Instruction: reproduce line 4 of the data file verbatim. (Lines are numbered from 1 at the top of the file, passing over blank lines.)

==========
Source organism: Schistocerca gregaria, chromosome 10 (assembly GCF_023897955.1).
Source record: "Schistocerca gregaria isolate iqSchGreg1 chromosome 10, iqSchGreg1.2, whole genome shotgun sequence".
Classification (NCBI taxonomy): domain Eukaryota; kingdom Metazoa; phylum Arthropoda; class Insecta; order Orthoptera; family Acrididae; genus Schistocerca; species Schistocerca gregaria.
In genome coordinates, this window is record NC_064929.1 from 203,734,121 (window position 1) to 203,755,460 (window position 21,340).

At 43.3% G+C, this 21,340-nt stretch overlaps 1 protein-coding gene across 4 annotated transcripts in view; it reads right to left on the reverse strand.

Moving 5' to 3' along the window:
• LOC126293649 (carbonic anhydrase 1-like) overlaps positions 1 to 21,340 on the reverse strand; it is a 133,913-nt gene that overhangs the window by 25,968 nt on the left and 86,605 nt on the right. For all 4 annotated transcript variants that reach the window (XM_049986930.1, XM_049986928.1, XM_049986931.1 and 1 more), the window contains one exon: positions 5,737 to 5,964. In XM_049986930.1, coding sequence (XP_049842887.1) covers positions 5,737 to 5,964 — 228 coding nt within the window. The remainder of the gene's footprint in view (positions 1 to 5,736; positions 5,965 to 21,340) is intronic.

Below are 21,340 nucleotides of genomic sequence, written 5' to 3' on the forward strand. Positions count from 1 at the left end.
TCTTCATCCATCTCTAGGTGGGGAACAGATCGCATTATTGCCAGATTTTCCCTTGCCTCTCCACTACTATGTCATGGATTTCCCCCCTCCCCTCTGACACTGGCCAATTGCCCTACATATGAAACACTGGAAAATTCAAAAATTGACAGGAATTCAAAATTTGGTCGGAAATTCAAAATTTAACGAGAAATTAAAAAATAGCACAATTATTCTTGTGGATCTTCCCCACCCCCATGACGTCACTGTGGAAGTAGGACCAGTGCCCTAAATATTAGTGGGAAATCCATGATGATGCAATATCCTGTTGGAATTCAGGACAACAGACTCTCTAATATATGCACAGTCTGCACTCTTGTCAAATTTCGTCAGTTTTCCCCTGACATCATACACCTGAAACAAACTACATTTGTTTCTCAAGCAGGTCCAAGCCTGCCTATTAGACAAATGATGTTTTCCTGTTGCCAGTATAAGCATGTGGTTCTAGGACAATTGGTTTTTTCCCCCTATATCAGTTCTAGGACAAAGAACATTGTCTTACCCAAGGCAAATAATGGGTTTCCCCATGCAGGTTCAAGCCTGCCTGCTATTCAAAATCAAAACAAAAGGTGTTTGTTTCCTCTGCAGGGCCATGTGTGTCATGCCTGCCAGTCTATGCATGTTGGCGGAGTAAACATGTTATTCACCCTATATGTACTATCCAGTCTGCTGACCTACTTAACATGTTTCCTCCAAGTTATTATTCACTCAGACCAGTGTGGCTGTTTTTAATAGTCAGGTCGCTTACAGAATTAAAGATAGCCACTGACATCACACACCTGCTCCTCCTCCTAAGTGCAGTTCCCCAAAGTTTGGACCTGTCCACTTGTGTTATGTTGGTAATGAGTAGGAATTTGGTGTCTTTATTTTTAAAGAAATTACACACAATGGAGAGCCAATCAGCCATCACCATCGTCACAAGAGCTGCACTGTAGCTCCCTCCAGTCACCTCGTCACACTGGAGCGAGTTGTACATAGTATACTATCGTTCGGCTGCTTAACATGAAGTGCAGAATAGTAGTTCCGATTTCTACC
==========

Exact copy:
In genome coordinates, this window is record NC_064929.1 from 203,734,121 (window position 1) to 203,755,460 (window position 21,340).